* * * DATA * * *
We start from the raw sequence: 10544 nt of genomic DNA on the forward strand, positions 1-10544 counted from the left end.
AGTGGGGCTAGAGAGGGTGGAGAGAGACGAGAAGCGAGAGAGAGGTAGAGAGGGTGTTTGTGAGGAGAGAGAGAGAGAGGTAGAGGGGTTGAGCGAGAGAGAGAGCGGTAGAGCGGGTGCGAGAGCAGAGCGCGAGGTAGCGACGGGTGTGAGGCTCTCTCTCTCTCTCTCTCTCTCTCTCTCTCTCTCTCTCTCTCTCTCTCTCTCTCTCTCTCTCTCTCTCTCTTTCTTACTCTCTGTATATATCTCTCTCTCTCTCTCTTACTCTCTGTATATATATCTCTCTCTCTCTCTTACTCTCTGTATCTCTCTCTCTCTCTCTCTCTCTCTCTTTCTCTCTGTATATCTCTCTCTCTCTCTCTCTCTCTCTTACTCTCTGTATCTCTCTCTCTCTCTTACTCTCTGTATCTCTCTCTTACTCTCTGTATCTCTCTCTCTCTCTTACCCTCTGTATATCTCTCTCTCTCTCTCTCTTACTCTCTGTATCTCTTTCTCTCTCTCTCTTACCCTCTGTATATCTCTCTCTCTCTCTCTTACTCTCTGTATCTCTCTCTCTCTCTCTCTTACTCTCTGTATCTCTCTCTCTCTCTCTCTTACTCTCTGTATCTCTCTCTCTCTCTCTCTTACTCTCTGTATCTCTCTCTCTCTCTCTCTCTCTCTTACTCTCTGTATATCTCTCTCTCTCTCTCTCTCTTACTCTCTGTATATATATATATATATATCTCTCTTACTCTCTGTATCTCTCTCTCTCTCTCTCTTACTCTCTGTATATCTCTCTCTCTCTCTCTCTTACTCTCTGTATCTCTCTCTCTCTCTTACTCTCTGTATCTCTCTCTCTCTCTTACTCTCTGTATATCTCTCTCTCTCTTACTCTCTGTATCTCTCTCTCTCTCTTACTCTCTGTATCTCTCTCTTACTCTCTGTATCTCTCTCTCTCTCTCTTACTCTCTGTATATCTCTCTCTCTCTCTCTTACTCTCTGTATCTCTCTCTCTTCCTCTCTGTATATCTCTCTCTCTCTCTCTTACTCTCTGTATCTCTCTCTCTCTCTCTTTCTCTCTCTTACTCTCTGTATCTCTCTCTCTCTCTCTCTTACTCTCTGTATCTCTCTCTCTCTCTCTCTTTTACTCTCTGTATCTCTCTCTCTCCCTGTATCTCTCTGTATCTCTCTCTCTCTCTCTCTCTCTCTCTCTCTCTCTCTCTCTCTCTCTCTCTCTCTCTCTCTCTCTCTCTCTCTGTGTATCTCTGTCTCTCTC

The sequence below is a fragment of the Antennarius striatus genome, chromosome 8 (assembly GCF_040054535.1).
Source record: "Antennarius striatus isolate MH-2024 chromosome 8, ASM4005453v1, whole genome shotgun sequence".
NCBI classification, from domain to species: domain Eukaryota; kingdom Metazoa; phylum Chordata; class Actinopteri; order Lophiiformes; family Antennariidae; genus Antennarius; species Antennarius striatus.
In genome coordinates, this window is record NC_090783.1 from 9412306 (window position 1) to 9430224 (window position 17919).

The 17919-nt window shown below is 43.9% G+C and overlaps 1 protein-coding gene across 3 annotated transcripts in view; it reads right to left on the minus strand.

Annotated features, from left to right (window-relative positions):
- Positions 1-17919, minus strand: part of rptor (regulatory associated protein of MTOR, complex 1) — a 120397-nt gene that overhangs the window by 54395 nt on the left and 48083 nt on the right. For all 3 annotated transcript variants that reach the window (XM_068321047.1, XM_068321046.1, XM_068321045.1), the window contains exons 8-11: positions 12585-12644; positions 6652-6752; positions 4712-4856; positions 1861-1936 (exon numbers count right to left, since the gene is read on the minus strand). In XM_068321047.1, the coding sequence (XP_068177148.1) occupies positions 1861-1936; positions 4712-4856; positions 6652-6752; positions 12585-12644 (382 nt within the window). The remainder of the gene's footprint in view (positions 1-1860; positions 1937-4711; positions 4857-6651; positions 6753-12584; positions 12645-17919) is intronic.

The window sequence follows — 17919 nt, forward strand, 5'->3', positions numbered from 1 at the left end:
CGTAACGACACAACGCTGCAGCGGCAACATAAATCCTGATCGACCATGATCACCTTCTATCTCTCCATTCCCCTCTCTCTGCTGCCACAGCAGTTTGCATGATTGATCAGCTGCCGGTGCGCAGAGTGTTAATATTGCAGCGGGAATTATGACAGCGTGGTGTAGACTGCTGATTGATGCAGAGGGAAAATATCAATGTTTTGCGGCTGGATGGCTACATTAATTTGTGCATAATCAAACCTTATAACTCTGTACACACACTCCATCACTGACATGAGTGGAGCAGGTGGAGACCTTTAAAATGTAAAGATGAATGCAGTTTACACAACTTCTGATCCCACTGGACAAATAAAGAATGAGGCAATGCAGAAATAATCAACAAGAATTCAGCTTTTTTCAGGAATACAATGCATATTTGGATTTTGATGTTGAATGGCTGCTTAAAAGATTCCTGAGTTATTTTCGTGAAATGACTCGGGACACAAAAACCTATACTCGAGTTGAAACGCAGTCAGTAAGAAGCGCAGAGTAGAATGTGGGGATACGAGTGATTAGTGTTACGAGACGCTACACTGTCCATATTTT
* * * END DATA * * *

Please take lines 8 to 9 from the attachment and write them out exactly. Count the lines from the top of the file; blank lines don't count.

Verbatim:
Annotated features, from left to right (window-relative positions):
- Positions 1-17919, minus strand: part of rptor (regulatory associated protein of MTOR, complex 1) — a 120397-nt gene that overhangs the window by 54395 nt on the left and 48083 nt on the right. For all 3 annotated transcript variants that reach the window (XM_068321047.1, XM_068321046.1, XM_068321045.1), the window contains exons 8-11: positions 12585-12644; positions 6652-6752; positions 4712-4856; positions 1861-1936 (exon numbers count right to left, since the gene is read on the minus strand). In XM_068321047.1, the coding sequence (XP_068177148.1) occupies positions 1861-1936; positions 4712-4856; positions 6652-6752; positions 12585-12644 (382 nt within the window). The remainder of the gene's footprint in view (positions 1-1860; positions 1937-4711; positions 4857-6651; positions 6753-12584; positions 12645-17919) is intronic.